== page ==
Trends Magazine - October, 2022
River Cleanup is about to launch a new machine to remove floating waste from water. The Belgian non-profit strives for plastic-free rivers and has collected over one million kilograms of plastic waste in the past three years. In the meantime, the target is no longer a question of kilograms, but of global impact. ROELAND BYL
River Cleanup is about to launch the River Skimmer 2.0. The device filters 500,000 litres of water a year and aims to collect and remove 1,000 kilograms of plastic from the water. A first system was deployed in Merksemjust over a year ago. In the four years of its existence, River Cleanup has become a household name, and not just in Belgium. The non-profit organisation on a mission to plastic-free rivers has evolved into a global player with projects in eighty countries. “The strategy of River Cleanup 2.0 is pretty much complete,” says founder Thomas de Groote. “Now we have to keep growing. Where we initially focussed on the number of kilograms of plastic, our main goal now is to become a point of reference. One of our goals is to make rivers in ten countries waste free; another is to help people in other countries do the same thing for themselves. We develop the method and present ourselves as a hub they can turn to for support.”
THOMAS DE GROOTE
“We want to become a global network organisation.” “One of our goals is to make rivers in ten countries waste free; another is to help people in other countries do the same thing for themselves.”
Thomas de Groote sounds decidedly professional. Although that should not come as a surprise: he is a graduate of Vlerick Business School. After a career in the care sector – at Brussels University Hospital and later at Armonea – he followed his wife to Dusseldorf in 2018 when she moved there for her job. There he initiated a project to remove plastic waste from the Rhine. His sister had sown the seeds for it a year earlier. She had challenged him to pick up litter from the streets for 10 minutes every day. “I wasn’t a tree hugger, I’m still not, but doing that did show me what a big problem litter is,” de Groote explains. “I wanted to do more. So I looked for local initiatives in Dusseldorf to set up a big campaign for the World Cleanup Day. That was the start of RhineCleanUp. Ultimately, we mobilised ten thousand people at sixty locations along the river. It was immediately obvious: there was great potential here.”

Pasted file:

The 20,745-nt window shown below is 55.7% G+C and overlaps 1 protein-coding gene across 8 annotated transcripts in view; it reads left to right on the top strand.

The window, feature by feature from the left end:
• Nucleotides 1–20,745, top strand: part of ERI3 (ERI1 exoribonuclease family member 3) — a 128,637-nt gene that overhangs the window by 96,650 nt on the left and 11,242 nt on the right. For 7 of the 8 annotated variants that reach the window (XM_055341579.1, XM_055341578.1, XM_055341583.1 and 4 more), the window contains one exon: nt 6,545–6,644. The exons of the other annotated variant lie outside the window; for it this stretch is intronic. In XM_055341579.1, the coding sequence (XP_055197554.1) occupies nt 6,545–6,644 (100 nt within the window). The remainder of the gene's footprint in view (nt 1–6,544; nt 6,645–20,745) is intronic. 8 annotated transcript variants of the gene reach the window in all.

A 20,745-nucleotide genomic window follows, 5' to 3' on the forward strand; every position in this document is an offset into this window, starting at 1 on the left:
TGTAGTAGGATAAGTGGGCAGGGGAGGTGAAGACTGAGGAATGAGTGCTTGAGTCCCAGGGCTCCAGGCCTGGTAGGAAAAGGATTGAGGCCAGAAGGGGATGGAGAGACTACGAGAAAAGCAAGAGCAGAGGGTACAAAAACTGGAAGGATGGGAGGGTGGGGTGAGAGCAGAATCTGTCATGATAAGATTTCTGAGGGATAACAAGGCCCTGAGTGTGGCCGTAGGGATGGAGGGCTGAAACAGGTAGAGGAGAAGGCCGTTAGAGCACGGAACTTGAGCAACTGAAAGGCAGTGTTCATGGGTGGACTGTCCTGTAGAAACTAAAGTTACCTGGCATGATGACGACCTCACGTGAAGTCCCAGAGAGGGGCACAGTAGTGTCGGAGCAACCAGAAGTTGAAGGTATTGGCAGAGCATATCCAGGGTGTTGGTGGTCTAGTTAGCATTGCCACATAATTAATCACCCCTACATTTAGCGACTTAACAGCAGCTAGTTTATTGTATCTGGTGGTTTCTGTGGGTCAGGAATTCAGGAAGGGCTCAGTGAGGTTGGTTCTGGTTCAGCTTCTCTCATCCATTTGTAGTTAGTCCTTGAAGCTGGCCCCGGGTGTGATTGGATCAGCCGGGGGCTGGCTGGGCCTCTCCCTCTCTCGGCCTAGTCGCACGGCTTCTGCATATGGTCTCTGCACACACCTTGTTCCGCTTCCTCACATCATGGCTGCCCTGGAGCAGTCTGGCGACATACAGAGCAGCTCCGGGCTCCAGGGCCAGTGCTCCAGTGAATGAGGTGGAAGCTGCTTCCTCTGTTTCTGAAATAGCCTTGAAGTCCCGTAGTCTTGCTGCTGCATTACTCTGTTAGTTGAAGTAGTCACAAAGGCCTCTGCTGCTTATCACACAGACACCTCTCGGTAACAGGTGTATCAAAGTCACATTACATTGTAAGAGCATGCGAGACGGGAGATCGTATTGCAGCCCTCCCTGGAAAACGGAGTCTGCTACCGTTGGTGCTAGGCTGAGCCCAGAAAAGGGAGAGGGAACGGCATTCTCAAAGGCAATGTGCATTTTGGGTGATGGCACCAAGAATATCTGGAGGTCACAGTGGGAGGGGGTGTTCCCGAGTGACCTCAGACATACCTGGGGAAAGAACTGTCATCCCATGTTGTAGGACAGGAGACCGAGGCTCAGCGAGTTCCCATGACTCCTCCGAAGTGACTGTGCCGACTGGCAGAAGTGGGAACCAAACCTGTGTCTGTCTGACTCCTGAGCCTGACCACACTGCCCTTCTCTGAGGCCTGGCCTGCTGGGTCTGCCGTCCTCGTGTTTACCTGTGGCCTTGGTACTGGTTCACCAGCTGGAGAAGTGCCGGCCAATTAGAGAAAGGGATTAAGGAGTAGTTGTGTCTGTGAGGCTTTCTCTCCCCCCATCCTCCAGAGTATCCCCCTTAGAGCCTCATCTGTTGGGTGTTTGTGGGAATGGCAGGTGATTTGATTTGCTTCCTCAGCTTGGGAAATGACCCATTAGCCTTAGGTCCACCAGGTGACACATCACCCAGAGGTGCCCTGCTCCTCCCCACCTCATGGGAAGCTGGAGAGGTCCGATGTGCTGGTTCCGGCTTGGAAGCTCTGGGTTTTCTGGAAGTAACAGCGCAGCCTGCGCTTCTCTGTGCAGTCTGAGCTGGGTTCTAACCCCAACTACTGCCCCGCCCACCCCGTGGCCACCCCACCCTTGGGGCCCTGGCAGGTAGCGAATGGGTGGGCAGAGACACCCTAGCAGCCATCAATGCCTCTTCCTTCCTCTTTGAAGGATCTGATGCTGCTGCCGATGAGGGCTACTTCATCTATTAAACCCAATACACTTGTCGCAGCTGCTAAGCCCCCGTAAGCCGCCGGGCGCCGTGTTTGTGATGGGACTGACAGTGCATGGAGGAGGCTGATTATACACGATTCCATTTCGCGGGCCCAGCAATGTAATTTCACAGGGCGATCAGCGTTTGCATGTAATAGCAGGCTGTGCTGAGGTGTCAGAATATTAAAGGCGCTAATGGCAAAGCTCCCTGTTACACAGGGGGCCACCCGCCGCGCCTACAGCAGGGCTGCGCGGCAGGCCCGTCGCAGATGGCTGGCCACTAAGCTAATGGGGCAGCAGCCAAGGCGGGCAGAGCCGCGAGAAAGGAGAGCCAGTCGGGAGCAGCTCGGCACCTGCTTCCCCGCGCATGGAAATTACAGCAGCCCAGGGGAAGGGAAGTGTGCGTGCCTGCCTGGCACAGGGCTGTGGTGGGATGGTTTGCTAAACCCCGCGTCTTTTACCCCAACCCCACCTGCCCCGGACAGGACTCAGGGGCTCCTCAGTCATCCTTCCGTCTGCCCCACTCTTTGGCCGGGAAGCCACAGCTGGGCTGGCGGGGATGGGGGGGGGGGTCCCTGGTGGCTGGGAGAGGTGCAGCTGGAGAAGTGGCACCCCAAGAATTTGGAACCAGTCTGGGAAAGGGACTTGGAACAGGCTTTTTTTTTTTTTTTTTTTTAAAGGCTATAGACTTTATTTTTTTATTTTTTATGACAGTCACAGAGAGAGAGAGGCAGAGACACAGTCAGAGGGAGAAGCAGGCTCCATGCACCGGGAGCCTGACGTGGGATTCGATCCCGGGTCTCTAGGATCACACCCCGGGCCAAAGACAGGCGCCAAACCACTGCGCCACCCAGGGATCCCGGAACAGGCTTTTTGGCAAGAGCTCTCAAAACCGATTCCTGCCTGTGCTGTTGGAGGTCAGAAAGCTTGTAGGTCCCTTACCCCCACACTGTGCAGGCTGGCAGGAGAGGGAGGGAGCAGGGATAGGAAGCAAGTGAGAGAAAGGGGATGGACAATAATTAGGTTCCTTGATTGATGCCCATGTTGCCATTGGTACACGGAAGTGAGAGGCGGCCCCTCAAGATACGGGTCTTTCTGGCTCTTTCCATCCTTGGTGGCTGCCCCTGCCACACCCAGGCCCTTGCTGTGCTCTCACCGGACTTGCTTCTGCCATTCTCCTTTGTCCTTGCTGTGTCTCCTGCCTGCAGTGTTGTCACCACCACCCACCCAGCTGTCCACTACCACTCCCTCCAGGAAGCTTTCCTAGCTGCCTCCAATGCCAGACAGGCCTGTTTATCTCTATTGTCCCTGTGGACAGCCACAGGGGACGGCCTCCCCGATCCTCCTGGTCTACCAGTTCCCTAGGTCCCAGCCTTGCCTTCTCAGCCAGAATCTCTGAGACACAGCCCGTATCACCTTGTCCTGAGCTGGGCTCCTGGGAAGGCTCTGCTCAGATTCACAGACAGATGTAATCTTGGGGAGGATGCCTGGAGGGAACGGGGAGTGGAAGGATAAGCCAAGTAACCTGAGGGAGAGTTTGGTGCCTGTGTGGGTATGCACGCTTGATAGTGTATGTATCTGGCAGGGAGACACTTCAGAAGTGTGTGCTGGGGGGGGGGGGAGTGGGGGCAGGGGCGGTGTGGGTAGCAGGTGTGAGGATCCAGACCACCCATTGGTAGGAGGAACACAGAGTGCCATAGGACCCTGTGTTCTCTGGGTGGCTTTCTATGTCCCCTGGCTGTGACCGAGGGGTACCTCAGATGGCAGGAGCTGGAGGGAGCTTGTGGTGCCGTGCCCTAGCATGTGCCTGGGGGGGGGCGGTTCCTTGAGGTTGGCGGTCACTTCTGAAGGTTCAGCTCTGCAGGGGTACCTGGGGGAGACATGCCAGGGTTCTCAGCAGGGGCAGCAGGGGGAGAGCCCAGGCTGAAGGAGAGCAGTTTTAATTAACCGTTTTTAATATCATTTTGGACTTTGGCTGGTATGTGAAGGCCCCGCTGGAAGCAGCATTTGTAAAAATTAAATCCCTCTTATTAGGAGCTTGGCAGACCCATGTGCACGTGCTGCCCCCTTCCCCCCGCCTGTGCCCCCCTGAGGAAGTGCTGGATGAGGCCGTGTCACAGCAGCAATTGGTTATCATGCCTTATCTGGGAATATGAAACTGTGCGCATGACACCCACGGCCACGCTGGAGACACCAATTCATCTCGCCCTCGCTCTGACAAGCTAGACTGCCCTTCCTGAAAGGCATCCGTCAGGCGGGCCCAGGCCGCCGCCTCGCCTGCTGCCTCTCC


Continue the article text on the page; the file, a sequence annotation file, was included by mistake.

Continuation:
The German organisation decided to focus on Germany. De Groote, who had moved back to Belgium in the meantime, saw the bigger picture and so in 2019 he founded River Cleanup in Belgium. From the very outset, the initiative found support from the business community. “When we founded the organisation, we started a process for our branding with Duval, which worked really well from the outset,” he says. “Maybe it’s because I was once the president of a student club. Looking for sponsors was second nature to me. In any case, our sponsors immediately sensed that we were taking a professional approach.” The core team of eleven people, including seven full-time staff, is spread over Belgium, Albania, Cameroon and Indonesia. The turnover is growing, from 90,000 euro in 2019 to 270,000 in 2020 and 850,000 euro in 2021. This year, River Cleanup is expected to reach 1.2 million euro. And next year, De Groote is hoping for 3 million.
Trends selects ground-breaking topics. River Cleanup deserves the label due to its dedication to making rivers plastic free all over the world.
85 percent of revenue comes from companies that want to set up a campaign or support the initiative for another reason. Sponsors who have been on board from the outset include Multi Masters Group, Delhaize and Unilever. “I’d prefer to have a few companies donating 100,000 euro in total than a hundred thousand people donating 1 euro each,” says De Groote. “Furthermore, the business community’s interest is increasing, since many companies want to do something relating to sustainability. And rivers contaminated with plastic can be found all over the place.”